How to write a gothic short story in 20 minutes.

Last year, I was teaching my year 10 class and had asked them to write a gothic story in 200 words and in 20 minutes... The look on their faces was one of horror. However, this is an important skill in the current GCSE system. Students have 45 minutes to write a story or description at the end of a gruelling GCSE exam paper. For most students the time constraints of the first 4 questions means that they actually have far less than the 45 minutes in reality. So faced with 15 horror-struck faces, I decided I would put my money where my mouth was. The task was difficult but this is what I produced. Stay tuned for my top tips.


Under the roof of stars the old church stood, long forgotten. Its arched windows gazed out at the cemetery below. Crumbling, the roof jutted upwards, as if reaching desperately for the heavens. Grass and brambles crept through the forgotten building, the only thing still living in this macabre landscape.


Voices slowly started to penetrate the silence of the night and eventually from behind a tombstone slid a pale girl, dressed in a tatty nightdress and clutching a dirty one-eyed teddy. Her brown eyes looked like pools that went on forever and widened as she caught sight of the towering church.


“It’s okay teddy,” she spoke soothingly. “Mummy will be here soon. She said to meet her at the church. She won’t forget us.” The girl sat down on the large stone step holding her knees; her eyes shot around at the surrounding trees that seemed to loom over her and stretch witch-like hands before her.


Time went slowly.


The clock on the church refused to budge; time had stopped here long ago. The girl and her teddy waited. Night continued. No light would ever again reach this church. The girl and her teddy wait there still, hopeful for her lost mother. Trapped forever in this limbo, she wanders the graveyard, around the church, never pausing to read the gravestone that reads her name.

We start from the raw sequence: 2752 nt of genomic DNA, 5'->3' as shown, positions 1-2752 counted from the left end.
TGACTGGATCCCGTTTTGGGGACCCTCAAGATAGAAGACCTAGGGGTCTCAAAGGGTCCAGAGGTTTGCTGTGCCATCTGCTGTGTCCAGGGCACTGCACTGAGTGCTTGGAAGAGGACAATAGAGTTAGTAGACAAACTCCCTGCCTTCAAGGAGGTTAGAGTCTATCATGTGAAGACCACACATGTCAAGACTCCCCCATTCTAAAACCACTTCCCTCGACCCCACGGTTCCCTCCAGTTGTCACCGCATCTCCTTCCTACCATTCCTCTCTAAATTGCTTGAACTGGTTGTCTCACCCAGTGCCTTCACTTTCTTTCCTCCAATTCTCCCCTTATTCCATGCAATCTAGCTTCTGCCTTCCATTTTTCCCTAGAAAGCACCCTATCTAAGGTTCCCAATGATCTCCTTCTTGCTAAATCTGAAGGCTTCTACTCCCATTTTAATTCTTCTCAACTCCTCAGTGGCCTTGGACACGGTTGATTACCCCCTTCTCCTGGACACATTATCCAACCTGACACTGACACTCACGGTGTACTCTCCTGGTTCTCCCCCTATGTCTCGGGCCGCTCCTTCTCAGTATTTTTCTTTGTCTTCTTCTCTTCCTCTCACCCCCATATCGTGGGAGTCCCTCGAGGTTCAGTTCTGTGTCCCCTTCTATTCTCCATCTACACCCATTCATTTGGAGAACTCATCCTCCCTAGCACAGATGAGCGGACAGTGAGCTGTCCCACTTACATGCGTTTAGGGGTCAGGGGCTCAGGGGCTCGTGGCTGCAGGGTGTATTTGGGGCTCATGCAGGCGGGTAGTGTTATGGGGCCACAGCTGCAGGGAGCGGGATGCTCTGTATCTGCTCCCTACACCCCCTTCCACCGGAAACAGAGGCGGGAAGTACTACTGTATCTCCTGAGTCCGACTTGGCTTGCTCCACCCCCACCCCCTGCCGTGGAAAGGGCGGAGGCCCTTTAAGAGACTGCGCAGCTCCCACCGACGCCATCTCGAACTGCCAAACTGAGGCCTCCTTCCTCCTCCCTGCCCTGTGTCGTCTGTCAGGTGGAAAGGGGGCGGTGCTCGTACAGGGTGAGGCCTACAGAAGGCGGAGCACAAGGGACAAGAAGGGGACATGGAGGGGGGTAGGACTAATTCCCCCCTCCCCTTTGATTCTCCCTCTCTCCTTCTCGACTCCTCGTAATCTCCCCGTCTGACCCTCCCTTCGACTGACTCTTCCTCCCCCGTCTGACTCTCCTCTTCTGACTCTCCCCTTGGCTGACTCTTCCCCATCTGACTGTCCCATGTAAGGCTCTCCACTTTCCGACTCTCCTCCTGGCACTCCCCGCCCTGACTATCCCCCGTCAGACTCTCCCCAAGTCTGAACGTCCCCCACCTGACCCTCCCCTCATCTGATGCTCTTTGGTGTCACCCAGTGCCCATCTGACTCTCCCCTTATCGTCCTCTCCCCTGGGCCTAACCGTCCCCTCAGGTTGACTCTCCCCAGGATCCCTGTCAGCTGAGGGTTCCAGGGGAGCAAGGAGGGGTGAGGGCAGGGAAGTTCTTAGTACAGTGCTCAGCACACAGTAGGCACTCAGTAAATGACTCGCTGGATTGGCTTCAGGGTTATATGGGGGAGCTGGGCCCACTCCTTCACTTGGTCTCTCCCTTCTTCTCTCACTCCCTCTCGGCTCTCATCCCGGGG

These are my tips on how to write a story in 20 minutes:


1) Always know where your story is going. You should know from the start what is going to happen at the climax of your story - this should be the big exciting moment that your piece is working towards. If you don't know where it is going, you won't know which direction to take it in and it will end up being a mess you can't write your way out of.

2) Keep it short. Obviously it is going to be short in length if you only have 20 minutes, or even if you have the full 45. However, it should also be short in terms of the time that you are writing a story about. There is no point trying to write an epic story spanning decades or even months or weeks in 20 minutes. Tell a story of a moment in time as I did above and then tell it in detail.

3) Have a few stories up your sleeve. The story I told is not new; there have been numerous films and books in which a character doesn't realise they are dead. Borrow and steal twists and climaxes from stories you like and make them your own. It is worth having a handful of these stories ready and revised in a story. The likelihood is that you will be able to adapt your story for the question you have been given. For example if you are asked to tell a story about a person you cared about, my story could be adapted so that it is told from the point of view of the girl and more emphasis could be on her love for her mother; if the question asked you to write a story about a time you went to the beach, the description could be of a wild beach-side cemetery again told from the point of view of the girl.

4) The description, action, speech formula. Most stories need description (of people and places), action and speech. Speech is probably the area that can be missed out most successfully but some well-placed speech can be a really effective way of developing a character. Therefore, I always try to write keeping these three areas in mind. As I start each paragraph, I ask myself which area has been missed in recent paragraphs and let this lead me. If I have not had any description for a couple of paragraphs, for example, I may decide this is the moment for a description of the place or the character that is currently the focus.


These are just a few of the ways that you can successfully write a short story. If you need help with story-writing or literacy and live in the Oxenhope, Keighley, Haworth area, then come to one of my classes for school-age students. Contact me too if you are an older aspiring or hobby writer who wants to get back into writing! Call 07743378429.

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